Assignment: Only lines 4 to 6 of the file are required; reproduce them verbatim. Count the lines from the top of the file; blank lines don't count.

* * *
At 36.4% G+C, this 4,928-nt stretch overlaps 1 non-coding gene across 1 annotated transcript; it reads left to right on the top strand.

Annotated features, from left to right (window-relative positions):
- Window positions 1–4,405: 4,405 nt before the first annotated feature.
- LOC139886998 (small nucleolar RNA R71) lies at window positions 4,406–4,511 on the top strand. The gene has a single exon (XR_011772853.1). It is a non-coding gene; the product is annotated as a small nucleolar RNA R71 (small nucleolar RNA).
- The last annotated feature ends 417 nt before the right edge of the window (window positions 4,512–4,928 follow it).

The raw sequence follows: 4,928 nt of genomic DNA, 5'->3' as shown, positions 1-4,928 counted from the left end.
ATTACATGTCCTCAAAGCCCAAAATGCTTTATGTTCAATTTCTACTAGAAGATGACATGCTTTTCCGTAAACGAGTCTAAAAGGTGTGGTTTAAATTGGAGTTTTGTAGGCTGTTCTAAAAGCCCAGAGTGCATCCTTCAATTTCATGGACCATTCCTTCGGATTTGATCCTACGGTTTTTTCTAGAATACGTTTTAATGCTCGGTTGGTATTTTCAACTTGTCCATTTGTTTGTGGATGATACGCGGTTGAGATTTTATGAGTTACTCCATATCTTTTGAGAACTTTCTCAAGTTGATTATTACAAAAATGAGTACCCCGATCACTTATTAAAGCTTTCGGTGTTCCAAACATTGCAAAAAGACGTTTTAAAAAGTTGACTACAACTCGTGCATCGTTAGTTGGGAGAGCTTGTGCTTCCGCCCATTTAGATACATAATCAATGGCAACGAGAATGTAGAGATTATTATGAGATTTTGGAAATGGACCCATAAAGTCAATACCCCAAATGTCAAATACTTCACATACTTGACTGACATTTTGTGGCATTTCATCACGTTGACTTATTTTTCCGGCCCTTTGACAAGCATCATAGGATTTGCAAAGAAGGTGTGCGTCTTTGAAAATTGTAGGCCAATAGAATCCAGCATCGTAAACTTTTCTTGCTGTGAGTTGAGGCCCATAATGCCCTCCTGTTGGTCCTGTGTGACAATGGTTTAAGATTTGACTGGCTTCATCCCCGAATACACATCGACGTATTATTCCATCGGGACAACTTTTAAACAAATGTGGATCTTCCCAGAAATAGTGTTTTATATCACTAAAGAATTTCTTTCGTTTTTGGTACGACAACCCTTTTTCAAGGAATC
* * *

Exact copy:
- LOC139886998 (small nucleolar RNA R71) lies at window positions 4,406–4,511 on the top strand. The gene has a single exon (XR_011772853.1). It is a non-coding gene; the product is annotated as a small nucleolar RNA R71 (small nucleolar RNA).
- The last annotated feature ends 417 nt before the right edge of the window (window positions 4,512–4,928 follow it).

The raw sequence follows: 4,928 nt of genomic DNA, 5'->3' as shown, positions 1-4,928 counted from the left end.